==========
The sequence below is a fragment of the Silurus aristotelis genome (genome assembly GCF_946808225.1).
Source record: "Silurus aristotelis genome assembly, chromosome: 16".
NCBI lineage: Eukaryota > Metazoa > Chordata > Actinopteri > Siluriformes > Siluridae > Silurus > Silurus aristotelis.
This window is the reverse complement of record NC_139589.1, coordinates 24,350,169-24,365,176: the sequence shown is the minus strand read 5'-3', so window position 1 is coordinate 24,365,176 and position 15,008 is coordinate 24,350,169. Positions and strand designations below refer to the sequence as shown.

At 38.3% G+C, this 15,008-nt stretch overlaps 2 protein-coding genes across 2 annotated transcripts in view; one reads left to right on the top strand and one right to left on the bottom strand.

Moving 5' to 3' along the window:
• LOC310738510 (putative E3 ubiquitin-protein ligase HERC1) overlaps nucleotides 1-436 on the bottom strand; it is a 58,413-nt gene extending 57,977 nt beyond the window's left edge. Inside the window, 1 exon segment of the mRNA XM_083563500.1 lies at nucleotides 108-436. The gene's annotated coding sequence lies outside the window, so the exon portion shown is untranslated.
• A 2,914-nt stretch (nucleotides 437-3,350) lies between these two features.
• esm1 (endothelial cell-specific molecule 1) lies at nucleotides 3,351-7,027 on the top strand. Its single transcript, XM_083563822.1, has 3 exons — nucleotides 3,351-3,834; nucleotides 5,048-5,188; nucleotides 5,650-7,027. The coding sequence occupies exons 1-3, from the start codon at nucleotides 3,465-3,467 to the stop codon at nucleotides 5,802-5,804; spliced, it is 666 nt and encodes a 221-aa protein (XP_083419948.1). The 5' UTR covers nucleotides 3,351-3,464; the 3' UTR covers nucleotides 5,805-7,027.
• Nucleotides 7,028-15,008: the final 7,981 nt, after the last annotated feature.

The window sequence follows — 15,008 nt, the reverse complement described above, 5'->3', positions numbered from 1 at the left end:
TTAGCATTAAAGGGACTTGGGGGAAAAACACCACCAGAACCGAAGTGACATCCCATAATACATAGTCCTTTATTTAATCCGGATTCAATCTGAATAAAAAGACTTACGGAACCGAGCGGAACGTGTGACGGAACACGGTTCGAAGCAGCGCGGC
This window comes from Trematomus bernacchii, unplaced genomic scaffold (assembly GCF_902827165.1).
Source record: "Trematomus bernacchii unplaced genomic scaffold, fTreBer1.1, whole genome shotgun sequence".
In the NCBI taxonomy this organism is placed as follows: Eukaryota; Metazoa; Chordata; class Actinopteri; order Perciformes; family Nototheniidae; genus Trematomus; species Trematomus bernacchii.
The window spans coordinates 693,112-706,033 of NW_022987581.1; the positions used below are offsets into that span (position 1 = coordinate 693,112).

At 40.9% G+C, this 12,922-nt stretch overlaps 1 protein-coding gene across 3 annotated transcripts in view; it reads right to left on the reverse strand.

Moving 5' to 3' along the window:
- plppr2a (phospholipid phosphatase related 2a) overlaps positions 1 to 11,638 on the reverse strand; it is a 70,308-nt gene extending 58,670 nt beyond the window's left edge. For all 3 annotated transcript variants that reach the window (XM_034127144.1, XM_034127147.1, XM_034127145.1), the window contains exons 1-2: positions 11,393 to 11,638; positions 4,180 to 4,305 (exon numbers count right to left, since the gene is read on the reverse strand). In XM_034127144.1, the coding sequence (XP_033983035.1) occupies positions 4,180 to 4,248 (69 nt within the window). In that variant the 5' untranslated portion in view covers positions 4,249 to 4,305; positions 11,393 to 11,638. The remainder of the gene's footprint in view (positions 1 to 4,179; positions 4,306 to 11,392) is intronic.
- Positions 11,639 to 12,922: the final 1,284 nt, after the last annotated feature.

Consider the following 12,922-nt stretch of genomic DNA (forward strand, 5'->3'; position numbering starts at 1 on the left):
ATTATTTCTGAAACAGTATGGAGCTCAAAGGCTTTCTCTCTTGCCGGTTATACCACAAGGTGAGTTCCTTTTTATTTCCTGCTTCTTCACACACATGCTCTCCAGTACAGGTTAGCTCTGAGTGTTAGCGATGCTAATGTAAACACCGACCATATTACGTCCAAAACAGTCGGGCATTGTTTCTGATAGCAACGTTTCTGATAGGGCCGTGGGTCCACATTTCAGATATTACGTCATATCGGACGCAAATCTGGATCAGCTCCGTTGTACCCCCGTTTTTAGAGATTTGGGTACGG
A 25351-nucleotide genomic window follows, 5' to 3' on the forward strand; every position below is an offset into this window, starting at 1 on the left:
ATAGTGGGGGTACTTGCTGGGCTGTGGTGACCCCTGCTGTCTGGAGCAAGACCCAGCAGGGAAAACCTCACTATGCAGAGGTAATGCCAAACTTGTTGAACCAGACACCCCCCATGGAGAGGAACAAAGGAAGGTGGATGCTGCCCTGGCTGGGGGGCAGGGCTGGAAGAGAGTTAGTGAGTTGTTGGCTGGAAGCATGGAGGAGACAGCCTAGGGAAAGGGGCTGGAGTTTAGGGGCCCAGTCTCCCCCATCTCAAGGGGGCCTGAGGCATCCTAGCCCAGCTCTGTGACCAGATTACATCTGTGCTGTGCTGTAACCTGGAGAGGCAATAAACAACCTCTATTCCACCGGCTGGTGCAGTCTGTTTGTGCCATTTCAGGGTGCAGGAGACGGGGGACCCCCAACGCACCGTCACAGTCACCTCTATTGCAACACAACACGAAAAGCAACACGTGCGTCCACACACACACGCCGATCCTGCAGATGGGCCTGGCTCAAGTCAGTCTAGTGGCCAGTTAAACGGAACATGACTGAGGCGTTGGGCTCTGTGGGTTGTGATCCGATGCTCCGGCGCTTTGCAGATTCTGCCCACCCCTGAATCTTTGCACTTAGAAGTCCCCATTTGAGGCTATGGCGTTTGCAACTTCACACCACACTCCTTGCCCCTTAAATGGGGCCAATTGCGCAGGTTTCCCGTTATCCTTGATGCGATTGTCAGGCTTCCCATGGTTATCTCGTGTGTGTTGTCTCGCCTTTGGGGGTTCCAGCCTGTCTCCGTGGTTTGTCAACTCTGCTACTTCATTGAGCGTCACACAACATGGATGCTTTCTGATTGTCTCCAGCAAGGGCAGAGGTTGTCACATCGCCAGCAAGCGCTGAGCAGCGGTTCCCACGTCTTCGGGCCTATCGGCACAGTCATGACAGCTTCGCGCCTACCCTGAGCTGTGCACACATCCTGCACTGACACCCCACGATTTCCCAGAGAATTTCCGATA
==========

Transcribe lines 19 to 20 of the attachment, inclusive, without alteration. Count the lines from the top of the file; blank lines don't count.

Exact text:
- plppr2a (phospholipid phosphatase related 2a) overlaps positions 1 to 11,638 on the reverse strand; it is a 70,308-nt gene extending 58,670 nt beyond the window's left edge. For all 3 annotated transcript variants that reach the window (XM_034127144.1, XM_034127147.1, XM_034127145.1), the window contains exons 1-2: positions 11,393 to 11,638; positions 4,180 to 4,305 (exon numbers count right to left, since the gene is read on the reverse strand). In XM_034127144.1, the coding sequence (XP_033983035.1) occupies positions 4,180 to 4,248 (69 nt within the window). In that variant the 5' untranslated portion in view covers positions 4,249 to 4,305; positions 11,393 to 11,638. The remainder of the gene's footprint in view (positions 1 to 4,179; positions 4,306 to 11,392) is intronic.
- Positions 11,639 to 12,922: the final 1,284 nt, after the last annotated feature.